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SUMMARY OF THE REIGN OF
Born at Falaise in Normandy, A.D. 1025. Crowned King of England, 1066. Married Matilda (or Maud) daughter of Baldwiu V. Earl of Flanders; by whom he had issue, four sons and six daughters; viz. Robert, succeeded to the dukedom of Normandy; Richard, was killed by a deer in New Forest; William and Henry, succeeded in turn to the throne of England; Cicely, was Abbess of a Monastery in Caen; Constantine, married Alain Fergeant, Duke of Bretagne; Adeliza, died an infant; Adela, married Stephen, Earl of Blois; Gundred, married William Warrenne, Earl of Surrey; Agatha, contracted to Alphonso, King of Gallicia, died on her voyage to that kingdom. William the Conqueror died 1087, and was interred at Caen in Normandy.
PRINCIPAL Events. The conquest of England. The Curfew (or cover fire) bell established, at which signal fires and candles through the kingdom were arbitrarily extinguished at eight o'clock in the evening. The English language forbidden at court, and in courts of law. The country laid waste for sixty miles, between the Humber and Trent, and the New Forest formed. Domesday-book made, containing a regular account of all the landed property in England.
EmineXT Persons. Prince Edgar Athling. Stigand and Lanfrank, Archbishops of Canterbury. Earls Edwin and Morcar, Earls of Northumberland and Mercia.
Popes. Alexander II. 1061. Gregory VII. 1037. Victor III. 1086.
Emperors. Of the East.-Constantine XII. 1059. Romanus VI. 1068.
Michael VII. 1071. Nicephorus I. 1078. Alexis Com
WILLIAM THE CONQUEROR.
“ Le Premier qui fut Roi, fut un soldat heureux."
VOLTAIRE. “ Arma, Virumque cano."
“ Able, ambitious, generous, arbitrary, cruel.”
ANON. “ Julius Cæsar the Roman,
“Who yielded to no man, “ Came by water, he cou’dn't come by land;
“ And Dane, Pict, and Saxon,
“ Their homes turned their backs on, “ And all for the sake of our island.
“ Then another great war-man,
“ Callid Billy the Norman, “ Cried, truly I never liked my land;
“ And 'twou'd be much more handy,
“ To leave this Normandy, “ And live on yon nice little island.”
T. DIBDIN's Songs.
He loved, understood, and was successful in war.”
THE CURFEW tolls the knell of Danish sway,
The British Chiefs their arms reluctarit yield, The soldiers homeward march their weary way, And leave to WILLIAM the disputed field!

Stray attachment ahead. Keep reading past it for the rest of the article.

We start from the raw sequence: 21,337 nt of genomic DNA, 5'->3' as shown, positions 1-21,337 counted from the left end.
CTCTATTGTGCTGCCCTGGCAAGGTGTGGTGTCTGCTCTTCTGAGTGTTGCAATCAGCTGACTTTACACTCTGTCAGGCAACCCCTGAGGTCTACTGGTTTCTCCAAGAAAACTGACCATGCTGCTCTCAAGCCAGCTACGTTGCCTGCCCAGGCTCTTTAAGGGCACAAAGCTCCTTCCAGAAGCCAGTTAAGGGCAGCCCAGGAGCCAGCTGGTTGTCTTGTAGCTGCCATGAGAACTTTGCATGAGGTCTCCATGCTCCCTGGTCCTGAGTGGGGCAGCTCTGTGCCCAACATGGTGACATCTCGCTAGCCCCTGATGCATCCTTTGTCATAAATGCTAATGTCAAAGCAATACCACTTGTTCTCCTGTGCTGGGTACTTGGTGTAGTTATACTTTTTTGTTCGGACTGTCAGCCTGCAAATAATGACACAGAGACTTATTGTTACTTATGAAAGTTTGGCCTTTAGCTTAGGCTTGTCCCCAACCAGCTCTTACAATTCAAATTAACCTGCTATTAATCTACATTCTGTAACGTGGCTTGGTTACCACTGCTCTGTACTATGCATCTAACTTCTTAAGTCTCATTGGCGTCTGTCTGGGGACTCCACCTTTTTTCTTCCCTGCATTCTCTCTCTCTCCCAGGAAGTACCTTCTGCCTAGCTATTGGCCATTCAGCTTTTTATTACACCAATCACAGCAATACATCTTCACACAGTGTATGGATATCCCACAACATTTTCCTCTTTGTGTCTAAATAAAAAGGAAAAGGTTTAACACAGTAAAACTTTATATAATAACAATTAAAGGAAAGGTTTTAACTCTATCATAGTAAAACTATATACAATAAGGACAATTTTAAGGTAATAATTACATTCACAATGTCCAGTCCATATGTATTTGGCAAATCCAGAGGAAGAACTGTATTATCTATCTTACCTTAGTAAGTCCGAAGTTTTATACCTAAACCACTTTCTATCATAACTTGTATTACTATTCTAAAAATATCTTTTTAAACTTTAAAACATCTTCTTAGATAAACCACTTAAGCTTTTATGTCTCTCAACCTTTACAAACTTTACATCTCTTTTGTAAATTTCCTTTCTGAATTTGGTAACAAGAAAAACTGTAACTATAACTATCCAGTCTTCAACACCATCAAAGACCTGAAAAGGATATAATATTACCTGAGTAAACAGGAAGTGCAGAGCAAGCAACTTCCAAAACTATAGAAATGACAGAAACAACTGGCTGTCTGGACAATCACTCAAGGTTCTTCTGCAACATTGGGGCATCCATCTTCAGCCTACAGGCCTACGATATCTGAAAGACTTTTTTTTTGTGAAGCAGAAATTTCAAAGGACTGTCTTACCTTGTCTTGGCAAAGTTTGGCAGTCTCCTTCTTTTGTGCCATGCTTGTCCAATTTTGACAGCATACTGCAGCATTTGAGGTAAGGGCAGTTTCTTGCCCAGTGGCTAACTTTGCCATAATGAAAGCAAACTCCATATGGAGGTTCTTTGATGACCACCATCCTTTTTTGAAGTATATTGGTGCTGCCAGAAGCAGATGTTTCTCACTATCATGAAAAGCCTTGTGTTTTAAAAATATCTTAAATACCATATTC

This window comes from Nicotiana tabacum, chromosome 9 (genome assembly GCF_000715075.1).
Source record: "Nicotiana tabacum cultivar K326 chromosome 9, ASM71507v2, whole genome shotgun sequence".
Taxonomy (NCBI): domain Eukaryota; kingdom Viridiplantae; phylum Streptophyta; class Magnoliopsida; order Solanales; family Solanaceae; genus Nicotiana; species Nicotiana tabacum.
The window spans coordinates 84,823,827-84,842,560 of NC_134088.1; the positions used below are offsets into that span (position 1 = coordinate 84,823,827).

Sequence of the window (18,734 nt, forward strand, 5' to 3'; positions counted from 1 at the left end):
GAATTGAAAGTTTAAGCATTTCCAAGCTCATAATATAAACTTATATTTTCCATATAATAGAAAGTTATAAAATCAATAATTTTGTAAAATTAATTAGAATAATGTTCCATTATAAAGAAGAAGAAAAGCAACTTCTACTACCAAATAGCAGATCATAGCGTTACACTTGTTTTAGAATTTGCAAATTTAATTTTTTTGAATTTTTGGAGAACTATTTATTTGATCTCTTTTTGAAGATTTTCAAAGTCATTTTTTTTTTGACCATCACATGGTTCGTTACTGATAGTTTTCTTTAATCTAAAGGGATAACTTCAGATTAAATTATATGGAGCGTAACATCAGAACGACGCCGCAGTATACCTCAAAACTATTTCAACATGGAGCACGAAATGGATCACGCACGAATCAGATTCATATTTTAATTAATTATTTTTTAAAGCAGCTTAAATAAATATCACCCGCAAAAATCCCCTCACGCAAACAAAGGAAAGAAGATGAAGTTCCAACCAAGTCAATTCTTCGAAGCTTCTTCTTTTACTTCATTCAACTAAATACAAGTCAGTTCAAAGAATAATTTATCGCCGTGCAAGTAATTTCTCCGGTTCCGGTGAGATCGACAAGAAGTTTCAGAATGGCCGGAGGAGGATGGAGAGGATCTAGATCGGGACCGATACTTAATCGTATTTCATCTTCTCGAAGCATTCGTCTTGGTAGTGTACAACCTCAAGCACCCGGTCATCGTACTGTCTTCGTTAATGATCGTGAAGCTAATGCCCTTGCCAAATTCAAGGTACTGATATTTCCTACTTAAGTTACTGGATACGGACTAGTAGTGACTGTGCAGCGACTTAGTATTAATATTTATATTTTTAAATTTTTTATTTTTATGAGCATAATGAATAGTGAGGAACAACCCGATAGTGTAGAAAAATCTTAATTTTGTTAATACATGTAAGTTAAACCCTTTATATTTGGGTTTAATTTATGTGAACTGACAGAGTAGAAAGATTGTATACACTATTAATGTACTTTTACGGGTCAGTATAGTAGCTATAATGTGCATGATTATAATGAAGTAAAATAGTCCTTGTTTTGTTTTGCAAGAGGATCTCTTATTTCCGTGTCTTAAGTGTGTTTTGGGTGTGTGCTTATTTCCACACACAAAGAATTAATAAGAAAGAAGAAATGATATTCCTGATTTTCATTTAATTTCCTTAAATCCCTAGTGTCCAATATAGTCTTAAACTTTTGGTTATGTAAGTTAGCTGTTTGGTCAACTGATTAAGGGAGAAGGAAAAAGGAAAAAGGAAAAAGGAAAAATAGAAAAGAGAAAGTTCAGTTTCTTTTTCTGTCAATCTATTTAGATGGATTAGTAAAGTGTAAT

Now fades each gleam of freedom on the sight,
And ev'ry Englishman is doom'd a slave, Save those who nobly perish'd in the fight,
And sunk unconquer'd to a patriot grave. Save Gurth and Le’rwin to their brother true,
Who shared with Harold that disastrous hour, Save Moncar, Edwin, and a loyal few,
Who lived to combat oft the victor's power. Reneath those ruin'd walls* that ivy's shade, Where whitening bones in sad promiscuous
heap, Unseemly to the trav'ler's eye are laid,
The gallant victims of the battle sleep. The hollow drum at incense-breathing morn,
No more resounding thro’ the tented shed, The warlike clarion, or the echoing horn,
No inore shall rouse thein from their lowly lied.
For them no more shall royal Harold show'r
Reward for loyalty and val’rous deed, No lady fair awaits them in the bower,
To pay with beauty's smile the warrior's meed,
* Battel Abbey, in Sussex, where bones are yet to be seen piled up, supposed to be those of the fallen in that memorable fight.
Oft đid invaders to their prowess yield,
Their biting bills full many a helm have broke, How loudly rang their anlace on the shield,
How bow'd the foe beneath their sturdy stroke!
Let not the modern soldier mock their toil
Who, cased in iron, trod th’ ensanguined plain, Nor light-arm'd cavalry at heroes smile Whose mail-clad steeds still answer'd to the
The rich pelisse, the gorgeous epaulette,
The tubé destructive, and the sabre brave, Can only pay the same much honoured debt,
The paths of glory lead but to the grave.
Nor men of wealth impute to these the blame,
No marble monument, with studied lays, At Paul's or PETER's consecrates their fame,
While nasal organ's vergers chaunt their praise.
Cou'd PraxiTELES, were he now alive,
Cou'd famed Pygmalyon, or Promethean lore, Cou'd Roubilliac's or Bacon's art revive, The daring chiefs who fell to rise no more?